“A free, really high quality photo-essay magazine. Fabulous!”Stephen Fry. British actor, writer and film maker
by Claus Stolz
Blue skies, beach weather. Claus Stolz aims his photographic device: directly at the sun. Gigantic lenses concentrate its radiance onto the photographic film: the first delicate blisters, soon more, a fine smoke. A large bubble forms, grows like a balloon, smolders and goes out, collapses as it crackles, the film breaks out of its support, it stinks, white puffs of smoke between the lens and the film, the optical path of the light, the focal point briefly identifiable, the film catches fire, the material is charred and congeals in bizarre forms, flakes of ash fly up. Yes, the water barrel is filled up and, no, normally the artist does not let things go quite so far.For two decades now Claus Stolz has been developing a radical form of photography: it is a' photography', or better' heliography', in the original sense of the word - he directs huge lenses directly into the sun and exposes film material by means of light and heat energy, from a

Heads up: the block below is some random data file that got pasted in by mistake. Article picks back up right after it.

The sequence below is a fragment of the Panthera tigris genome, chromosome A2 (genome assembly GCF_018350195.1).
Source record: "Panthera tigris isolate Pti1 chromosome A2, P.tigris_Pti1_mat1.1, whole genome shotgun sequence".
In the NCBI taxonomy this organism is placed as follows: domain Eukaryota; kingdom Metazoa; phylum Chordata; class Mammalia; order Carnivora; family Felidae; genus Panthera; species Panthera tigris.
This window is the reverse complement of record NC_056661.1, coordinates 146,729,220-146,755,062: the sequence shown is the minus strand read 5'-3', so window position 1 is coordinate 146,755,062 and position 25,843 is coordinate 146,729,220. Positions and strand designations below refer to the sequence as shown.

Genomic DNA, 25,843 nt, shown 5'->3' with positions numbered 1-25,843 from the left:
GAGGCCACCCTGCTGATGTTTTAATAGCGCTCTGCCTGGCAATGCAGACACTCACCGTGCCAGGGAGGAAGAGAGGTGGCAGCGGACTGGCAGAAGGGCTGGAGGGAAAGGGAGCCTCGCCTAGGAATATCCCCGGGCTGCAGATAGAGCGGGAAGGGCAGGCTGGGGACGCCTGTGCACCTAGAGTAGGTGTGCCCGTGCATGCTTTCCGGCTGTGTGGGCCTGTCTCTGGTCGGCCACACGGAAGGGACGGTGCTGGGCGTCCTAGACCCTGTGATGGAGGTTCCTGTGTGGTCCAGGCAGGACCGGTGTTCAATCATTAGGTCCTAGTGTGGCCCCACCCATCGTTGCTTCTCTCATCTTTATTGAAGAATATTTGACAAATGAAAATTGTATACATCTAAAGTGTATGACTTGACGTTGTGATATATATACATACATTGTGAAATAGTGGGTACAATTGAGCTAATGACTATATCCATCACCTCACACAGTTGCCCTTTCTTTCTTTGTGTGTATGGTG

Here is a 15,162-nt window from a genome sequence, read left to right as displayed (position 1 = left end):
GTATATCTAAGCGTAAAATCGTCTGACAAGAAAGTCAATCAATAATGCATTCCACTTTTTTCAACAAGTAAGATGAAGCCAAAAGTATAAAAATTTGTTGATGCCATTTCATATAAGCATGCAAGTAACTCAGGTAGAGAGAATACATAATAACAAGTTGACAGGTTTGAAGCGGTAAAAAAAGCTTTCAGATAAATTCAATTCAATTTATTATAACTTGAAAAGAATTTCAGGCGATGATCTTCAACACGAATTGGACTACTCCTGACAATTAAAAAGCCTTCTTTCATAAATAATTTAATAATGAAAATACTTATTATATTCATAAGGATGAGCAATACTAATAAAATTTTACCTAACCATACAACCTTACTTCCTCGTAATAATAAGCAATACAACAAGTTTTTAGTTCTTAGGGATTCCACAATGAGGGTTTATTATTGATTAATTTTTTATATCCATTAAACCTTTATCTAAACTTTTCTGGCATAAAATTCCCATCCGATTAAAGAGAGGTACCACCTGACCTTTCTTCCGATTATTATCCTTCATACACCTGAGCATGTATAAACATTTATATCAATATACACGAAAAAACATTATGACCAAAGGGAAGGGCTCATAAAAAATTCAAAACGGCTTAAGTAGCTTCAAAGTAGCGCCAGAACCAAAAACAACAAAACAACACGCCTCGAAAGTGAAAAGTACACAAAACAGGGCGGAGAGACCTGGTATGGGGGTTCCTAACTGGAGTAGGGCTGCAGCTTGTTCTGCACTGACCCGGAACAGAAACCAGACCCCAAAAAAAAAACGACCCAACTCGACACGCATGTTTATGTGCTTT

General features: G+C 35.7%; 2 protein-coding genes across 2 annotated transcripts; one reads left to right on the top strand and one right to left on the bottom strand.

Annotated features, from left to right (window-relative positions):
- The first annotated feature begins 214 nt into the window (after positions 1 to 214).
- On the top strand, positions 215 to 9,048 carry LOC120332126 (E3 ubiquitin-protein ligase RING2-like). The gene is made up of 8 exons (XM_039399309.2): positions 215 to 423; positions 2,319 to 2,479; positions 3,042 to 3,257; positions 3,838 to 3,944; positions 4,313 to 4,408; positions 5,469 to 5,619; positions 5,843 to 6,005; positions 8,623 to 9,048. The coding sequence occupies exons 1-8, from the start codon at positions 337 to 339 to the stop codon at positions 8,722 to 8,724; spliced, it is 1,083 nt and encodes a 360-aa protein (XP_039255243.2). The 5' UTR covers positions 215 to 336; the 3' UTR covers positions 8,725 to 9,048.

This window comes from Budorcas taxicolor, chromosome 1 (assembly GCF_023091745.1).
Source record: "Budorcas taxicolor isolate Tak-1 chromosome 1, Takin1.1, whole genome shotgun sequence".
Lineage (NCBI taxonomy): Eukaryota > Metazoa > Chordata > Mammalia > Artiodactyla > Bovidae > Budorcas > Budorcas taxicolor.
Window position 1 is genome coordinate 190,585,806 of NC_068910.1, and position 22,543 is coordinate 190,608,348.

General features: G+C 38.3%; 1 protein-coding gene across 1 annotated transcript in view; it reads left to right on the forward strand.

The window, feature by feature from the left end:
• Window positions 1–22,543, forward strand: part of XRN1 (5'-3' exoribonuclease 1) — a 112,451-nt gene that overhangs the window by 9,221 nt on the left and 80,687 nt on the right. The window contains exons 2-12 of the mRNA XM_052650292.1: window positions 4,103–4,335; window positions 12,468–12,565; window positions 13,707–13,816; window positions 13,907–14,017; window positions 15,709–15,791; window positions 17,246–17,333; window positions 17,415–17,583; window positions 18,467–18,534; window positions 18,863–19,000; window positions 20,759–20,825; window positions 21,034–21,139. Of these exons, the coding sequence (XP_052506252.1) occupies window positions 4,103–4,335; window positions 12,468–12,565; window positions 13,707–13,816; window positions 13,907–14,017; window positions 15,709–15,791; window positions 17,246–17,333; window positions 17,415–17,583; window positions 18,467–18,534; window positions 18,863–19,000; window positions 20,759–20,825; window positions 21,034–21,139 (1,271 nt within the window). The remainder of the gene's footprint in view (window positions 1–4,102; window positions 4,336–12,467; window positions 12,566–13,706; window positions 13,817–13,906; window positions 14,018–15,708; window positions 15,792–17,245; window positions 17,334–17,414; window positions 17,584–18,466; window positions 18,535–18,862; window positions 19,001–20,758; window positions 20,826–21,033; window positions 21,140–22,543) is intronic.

few seconds for several hours. Stolz destroys the material in a metered manner, creating unique specimens and liberating photography from the two-dimensional pictorial space and its immanent pictorial quality: a science-esthetic penetration into the variety of forms and colours of the emulsion layers. It is possible - and Stolz sometimes takes film shots during the long exposures - to observe dendrite-like structures during the melting process or the subsequent cooling of the material as it grows: molecular kinetics as known from crystallography or geology.Stolz’s results are in no way images of the sun, as in the case of astrophotography. No image is made of anything at all; instead, the artist makes use of exposure times long enough to insure that the sunlight eats its way into the photographic film. The works of Claus Stolz occupy a highly distinctive position within photography. Stolz’s works can thus be referred to as "concrete photography", created without recourse to the indirect route of any kind of reproduction."It is the quintessence of overexposure and darkroom, energy and chemistry, time and beauty, material and experiment, research and chance" (Claus Stolz)"Last year in Göttingen, where I met Claus Stolz during an artists' discussion, he showed pictures which he took against all rules, not with the direction of the sun, but against the sun. With a wide open shutter the light did no longer draw images of reality onto the light sensitive material but symbols. In part the brutal incidence of light attacked the sensitive negative material to the point of incineration, which in the end created icons of a magical apocalypse, if you permit the paradox. Pictures showing the acts of destruction and obliteration in blinding beauty, putting visual puzzles before our eyes that confuse the senses, no longer having a clearly definable reference to reality in their abstraction and thus challenge our imaginative abilities to the utmost ..." Michael Stoeber, Hannover, Germany.